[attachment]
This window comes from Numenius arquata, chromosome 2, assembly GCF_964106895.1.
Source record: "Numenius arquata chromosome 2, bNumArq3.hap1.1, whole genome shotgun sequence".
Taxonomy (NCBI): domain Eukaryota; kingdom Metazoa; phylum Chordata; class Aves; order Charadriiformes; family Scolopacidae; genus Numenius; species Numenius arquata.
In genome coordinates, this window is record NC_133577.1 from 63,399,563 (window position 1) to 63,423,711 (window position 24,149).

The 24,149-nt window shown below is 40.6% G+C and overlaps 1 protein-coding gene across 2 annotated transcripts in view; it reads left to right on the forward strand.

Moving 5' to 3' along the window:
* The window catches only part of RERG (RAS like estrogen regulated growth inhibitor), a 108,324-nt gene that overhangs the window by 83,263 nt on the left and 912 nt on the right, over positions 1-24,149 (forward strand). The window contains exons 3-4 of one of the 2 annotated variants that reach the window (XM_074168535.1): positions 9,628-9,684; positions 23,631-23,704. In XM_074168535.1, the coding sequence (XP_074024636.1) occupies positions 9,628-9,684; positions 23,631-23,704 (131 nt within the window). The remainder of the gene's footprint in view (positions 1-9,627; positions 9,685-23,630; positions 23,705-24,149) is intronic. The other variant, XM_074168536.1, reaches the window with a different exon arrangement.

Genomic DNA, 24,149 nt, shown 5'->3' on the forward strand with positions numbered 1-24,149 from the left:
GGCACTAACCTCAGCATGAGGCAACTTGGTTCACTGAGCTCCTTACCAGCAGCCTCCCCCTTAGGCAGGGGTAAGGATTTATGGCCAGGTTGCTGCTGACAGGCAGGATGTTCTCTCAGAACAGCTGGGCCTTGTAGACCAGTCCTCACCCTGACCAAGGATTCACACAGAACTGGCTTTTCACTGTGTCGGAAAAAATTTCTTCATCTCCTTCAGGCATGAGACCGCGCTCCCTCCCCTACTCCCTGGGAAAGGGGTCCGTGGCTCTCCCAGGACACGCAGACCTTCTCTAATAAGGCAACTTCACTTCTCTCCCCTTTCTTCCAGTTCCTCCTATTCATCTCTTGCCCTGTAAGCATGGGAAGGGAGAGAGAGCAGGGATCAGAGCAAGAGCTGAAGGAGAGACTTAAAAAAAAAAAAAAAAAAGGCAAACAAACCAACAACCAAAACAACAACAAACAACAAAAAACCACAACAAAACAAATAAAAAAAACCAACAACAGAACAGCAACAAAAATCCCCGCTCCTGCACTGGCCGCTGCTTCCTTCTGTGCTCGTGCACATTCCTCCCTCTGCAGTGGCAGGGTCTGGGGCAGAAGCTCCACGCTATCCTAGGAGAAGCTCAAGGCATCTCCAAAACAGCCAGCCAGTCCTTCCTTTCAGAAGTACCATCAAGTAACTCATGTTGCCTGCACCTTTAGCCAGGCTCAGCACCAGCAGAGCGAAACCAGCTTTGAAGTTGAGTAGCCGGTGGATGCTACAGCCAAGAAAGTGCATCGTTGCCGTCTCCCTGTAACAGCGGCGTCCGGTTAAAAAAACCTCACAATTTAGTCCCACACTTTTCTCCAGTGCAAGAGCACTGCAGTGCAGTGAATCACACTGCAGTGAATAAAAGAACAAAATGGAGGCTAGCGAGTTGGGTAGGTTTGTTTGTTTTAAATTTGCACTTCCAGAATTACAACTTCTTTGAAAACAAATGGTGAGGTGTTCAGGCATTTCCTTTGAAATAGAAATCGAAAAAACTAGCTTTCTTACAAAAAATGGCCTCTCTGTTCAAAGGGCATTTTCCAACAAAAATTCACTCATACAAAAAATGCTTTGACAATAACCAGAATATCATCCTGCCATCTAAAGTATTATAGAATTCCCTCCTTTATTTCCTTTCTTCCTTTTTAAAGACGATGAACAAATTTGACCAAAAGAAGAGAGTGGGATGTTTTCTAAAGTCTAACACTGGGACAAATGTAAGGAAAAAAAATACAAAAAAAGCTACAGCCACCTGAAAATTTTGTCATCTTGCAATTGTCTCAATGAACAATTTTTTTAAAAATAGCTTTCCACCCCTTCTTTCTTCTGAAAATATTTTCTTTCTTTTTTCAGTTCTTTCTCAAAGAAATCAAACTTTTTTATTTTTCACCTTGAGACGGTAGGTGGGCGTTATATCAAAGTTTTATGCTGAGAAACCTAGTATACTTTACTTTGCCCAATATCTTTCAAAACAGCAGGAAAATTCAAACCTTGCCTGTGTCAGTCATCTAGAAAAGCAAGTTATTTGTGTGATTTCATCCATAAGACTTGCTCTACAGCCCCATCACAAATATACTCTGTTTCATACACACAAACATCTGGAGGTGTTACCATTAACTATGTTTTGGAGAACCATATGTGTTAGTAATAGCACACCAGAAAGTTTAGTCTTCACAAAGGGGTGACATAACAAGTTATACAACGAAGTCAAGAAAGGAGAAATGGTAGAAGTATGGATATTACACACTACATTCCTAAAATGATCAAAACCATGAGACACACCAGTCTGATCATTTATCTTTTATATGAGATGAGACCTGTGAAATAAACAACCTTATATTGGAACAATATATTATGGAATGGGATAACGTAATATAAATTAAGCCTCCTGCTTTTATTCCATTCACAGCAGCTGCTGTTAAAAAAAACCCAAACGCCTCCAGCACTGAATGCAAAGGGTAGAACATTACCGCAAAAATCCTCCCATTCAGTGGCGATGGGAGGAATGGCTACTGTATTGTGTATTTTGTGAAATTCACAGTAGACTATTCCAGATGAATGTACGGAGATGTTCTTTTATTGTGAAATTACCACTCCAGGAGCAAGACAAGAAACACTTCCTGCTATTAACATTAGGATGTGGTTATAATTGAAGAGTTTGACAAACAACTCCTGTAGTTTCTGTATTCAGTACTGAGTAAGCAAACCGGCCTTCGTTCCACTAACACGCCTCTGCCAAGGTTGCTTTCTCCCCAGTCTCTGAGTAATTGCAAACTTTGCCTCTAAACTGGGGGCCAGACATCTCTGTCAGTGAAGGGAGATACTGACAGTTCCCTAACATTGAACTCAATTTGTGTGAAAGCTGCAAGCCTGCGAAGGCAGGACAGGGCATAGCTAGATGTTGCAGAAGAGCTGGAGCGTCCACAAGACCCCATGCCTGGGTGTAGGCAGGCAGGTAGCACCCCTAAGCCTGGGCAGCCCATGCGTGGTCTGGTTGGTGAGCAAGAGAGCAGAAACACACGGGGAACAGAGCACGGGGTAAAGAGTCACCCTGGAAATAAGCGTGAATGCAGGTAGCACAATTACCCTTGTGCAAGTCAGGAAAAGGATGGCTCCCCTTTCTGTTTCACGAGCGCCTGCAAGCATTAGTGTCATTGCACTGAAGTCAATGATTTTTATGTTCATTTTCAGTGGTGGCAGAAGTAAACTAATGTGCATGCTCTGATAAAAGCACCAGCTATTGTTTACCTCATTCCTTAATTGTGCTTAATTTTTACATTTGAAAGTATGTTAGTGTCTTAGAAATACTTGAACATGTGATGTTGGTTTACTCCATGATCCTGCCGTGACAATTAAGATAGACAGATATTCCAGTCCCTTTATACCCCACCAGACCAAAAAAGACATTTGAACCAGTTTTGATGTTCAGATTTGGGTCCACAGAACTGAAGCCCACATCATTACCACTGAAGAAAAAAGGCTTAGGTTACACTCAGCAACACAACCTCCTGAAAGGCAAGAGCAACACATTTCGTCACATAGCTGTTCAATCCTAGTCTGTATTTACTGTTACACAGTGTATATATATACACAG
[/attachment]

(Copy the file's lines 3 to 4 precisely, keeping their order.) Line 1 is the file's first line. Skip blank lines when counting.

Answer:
Taxonomy (NCBI): domain Eukaryota; kingdom Metazoa; phylum Chordata; class Aves; order Charadriiformes; family Scolopacidae; genus Numenius; species Numenius arquata.
In genome coordinates, this window is record NC_133577.1 from 63,399,563 (window position 1) to 63,423,711 (window position 24,149).